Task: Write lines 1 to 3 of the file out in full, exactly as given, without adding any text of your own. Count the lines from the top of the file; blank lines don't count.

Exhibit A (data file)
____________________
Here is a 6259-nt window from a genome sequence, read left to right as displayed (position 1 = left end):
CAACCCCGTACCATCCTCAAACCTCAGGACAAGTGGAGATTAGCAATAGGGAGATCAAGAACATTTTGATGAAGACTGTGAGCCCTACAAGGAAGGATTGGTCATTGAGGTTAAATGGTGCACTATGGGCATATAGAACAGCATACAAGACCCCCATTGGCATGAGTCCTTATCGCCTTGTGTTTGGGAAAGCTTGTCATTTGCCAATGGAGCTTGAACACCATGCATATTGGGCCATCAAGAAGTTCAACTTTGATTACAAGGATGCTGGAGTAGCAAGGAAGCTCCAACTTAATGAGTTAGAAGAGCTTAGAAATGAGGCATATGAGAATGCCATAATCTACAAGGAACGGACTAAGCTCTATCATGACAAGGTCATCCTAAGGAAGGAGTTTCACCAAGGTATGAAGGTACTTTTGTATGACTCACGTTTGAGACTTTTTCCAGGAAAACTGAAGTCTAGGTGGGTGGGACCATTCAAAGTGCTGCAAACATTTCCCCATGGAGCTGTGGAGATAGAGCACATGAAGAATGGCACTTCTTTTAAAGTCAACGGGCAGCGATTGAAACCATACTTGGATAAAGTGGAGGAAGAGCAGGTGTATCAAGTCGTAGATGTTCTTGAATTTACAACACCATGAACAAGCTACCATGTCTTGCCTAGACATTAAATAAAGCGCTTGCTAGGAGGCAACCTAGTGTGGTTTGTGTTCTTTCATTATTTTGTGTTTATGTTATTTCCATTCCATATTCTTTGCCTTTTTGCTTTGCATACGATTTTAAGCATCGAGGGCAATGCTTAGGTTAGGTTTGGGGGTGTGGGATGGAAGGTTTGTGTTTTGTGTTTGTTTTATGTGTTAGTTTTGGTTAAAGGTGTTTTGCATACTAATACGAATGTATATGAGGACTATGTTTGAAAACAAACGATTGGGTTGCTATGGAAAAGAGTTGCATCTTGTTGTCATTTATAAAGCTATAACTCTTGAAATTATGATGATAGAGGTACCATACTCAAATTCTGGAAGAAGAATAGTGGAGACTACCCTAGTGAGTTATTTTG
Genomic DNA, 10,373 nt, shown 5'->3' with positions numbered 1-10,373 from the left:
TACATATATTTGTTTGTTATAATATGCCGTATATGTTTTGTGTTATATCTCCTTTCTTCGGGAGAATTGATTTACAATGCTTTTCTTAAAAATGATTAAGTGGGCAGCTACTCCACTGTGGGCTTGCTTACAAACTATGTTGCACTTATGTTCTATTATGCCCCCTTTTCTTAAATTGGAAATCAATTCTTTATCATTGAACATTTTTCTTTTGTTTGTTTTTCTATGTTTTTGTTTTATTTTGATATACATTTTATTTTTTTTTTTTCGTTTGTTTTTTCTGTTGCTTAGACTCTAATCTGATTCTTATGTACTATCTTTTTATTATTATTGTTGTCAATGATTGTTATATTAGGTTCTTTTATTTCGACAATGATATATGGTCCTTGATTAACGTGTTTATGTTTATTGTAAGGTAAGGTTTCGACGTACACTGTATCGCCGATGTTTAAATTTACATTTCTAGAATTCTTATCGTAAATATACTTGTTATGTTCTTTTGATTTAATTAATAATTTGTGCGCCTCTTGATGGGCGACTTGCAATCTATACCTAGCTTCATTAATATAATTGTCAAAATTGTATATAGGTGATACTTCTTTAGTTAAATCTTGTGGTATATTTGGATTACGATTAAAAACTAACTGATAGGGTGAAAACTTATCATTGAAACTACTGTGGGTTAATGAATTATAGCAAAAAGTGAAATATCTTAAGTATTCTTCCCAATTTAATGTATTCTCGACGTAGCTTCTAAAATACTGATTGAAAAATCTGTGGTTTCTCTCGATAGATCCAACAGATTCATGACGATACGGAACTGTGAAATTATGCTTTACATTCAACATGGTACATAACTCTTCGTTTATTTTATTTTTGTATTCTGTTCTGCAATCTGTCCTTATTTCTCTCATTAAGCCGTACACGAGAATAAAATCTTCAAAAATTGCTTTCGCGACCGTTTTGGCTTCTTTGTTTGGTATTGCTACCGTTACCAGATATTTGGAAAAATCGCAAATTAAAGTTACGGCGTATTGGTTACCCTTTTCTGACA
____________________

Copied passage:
Here is a 6259-nt window from a genome sequence, read left to right as displayed (position 1 = left end):
CAACCCCGTACCATCCTCAAACCTCAGGACAAGTGGAGATTAGCAATAGGGAGATCAAGAACATTTTGATGAAGACTGTGAGCCCTACAAGGAAGGATTGGTCATTGAGGTTAAATGGTGCACTATGGGCATATAGAACAGCATACAAGACCCCCATTGGCATGAGTCCTTATCGCCTTGTGTTTGGGAAAGCTTGTCATTTGCCAATGGAGCTTGAACACCATGCATATTGGGCCATCAAGAAGTTCAACTTTGATTACAAGGATGCTGGAGTAGCAAGGAAGCTCCAACTTAATGAGTTAGAAGAGCTTAGAAATGAGGCATATGAGAATGCCATAATCTACAAGGAACGGACTAAGCTCTATCATGACAAGGTCATCCTAAGGAAGGAGTTTCACCAAGGTATGAAGGTACTTTTGTATGACTCACGTTTGAGACTTTTTCCAGGAAAACTGAAGTCTAGGTGGGTGGGACCATTCAAAGTGCTGCAAACATTTCCCCATGGAGCTGTGGAGATAGAGCACATGAAGAATGGCACTTCTTTTAAAGTCAACGGGCAGCGATTGAAACCATACTTGGATAAAGTGGAGGAAGAGCAGGTGTATCAAGTCGTAGATGTTCTTGAATTTACAACACCATGAACAAGCTACCATGTCTTGCCTAGACATTAAATAAAGCGCTTGCTAGGAGGCAACCTAGTGTGGTTTGTGTTCTTTCATTATTTTGTGTTTATGTTATTTCCATTCCATATTCTTTGCCTTTTTGCTTTGCATACGATTTTAAGCATCGAGGGCAATGCTTAGGTTAGGTTTGGGGGTGTGGGATGGAAGGTTTGTGTTTTGTGTTTGTTTTATGTGTTAGTTTTGGTTAAAGGTGTTTTGCATACTAATACGAATGTATATGAGGACTATGTTTGAAAACAAACGATTGGGTTGCTATGGAAAAGAGTTGCATCTTGTTGTCATTTATAAAGCTATAACTCTTGAAATTATGATGATAGAGGTACCATACTCAAATTCTGGAAGAAGAATAGTGGAGACTACCCTAGTGAGTTATTTTG
Genomic DNA, 10,373 nt, shown 5'->3' with positions numbered 1-10,373 from the left: